(a) Farmers use drought-tolerant Mulato grass and Desmodium legume for management of stemborers in maize or sorghum fields
The climate-smart push-pull technology is a cropping strategy to control both stemborers and striga weed in drier agroecologies. The farmers use drought-tolerant Brachiaria cv. Mulato grass and Desmodium legume for management of these pests in their maize or sorghum fields. Desmodium is planted in between the rows of maize or sorghum. It produces a smell that stemborer moths don’t like. The smell “pushes” away the stem borer moths from the maize or sorghum crop. The Desmodium also covers the surface of the ground between the rows of maize or sorghum. It puts a chemical into the ground that stops striga weed from growing on maize and sorghum. Brachiaria grass on the other hand, is planted around the maize or sorghum crop as a trap plant. It is more attractive to stemborer moths and it “pulls” the moths to lay their eggs on it. However, Brachiaria grass does not allow stemborer larvae to develop on it due to poor nutrition for the stem borer larvae. So very few stemborer larvae survive, no striga grows and maize or sorghum is saved in the new push-pull strategy.
Brachiaria and Guinea grass are highly ranked by smallholder farmers as having potential as fodder while vetiver was considered of no fodder value. In replicated two-choice tests, all the three grasses were significantly preferred to sorghum and maize for oviposition by the stemborer moths (Chilo partellus). In replicated multiple-choice tests all plants were accepted for oviposition by C. partellus moths but the grasses were preferred to maize and sorghum. However, survival of C. partellus larvae on Brachiaria was minimal, <20%) confirming the suitability of Bracharia as a trap crop.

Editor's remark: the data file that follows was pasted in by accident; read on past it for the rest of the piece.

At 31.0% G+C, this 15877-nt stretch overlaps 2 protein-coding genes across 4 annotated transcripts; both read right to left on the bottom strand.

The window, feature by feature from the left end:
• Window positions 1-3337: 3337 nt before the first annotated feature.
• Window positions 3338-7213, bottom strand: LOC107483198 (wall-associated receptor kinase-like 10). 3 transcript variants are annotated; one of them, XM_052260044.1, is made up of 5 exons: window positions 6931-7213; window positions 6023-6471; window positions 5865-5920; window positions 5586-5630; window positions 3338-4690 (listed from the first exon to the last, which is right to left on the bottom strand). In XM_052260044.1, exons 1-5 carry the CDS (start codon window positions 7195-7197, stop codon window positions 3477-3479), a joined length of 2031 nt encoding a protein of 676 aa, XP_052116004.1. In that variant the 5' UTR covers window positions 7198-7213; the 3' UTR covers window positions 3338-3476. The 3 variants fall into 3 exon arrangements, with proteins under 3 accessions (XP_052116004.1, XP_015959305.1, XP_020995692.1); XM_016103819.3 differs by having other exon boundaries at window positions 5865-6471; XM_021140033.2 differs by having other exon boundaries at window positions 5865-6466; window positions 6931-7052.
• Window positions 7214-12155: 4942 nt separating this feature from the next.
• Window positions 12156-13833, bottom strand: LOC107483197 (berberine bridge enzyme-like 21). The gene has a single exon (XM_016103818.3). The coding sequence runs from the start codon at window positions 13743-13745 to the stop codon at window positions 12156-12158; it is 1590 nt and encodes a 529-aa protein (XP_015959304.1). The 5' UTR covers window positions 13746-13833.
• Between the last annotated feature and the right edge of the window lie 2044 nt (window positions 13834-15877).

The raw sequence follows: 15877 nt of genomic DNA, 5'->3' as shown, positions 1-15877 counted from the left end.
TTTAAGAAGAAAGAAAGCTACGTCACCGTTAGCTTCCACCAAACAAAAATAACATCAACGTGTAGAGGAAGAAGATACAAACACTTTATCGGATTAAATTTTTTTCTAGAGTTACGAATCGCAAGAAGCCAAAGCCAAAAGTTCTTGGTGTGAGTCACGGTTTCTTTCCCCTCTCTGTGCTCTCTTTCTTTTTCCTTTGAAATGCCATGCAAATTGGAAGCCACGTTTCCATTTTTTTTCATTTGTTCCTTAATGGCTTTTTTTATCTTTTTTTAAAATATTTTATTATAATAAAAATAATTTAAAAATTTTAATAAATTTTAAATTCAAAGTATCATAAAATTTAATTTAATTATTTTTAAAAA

In addition, studies showed that oviposition on Brachiaria lead to suppression of key volatile organic compounds, principally (Z)-3-hexenyl acetate altering the profile of the volatile organic compound blend (known as herbivore induced volatiles-HIVs) released and making it attractive to both egg and larval parasitoids. Additionally, Brachiaria exposed to oviposition by C. partellus induced defense responses in the neighbouring ‘smart’ maize , making the maize highly attractive to both egg and larval parasitoids. This secondary response however involves increased emission of the key HIVs, notably (E)-caryophyllene, (E)-4,8-dimethyl-1,3,7-nonatriene, (E)-β-farnesene and (E,E)-4,8,-trimethyl-1,3,7-tridecatetraene. Thus combining Brachiaria, with an appropriate landrace maize provides a greatly enhanced Push-pull strategy.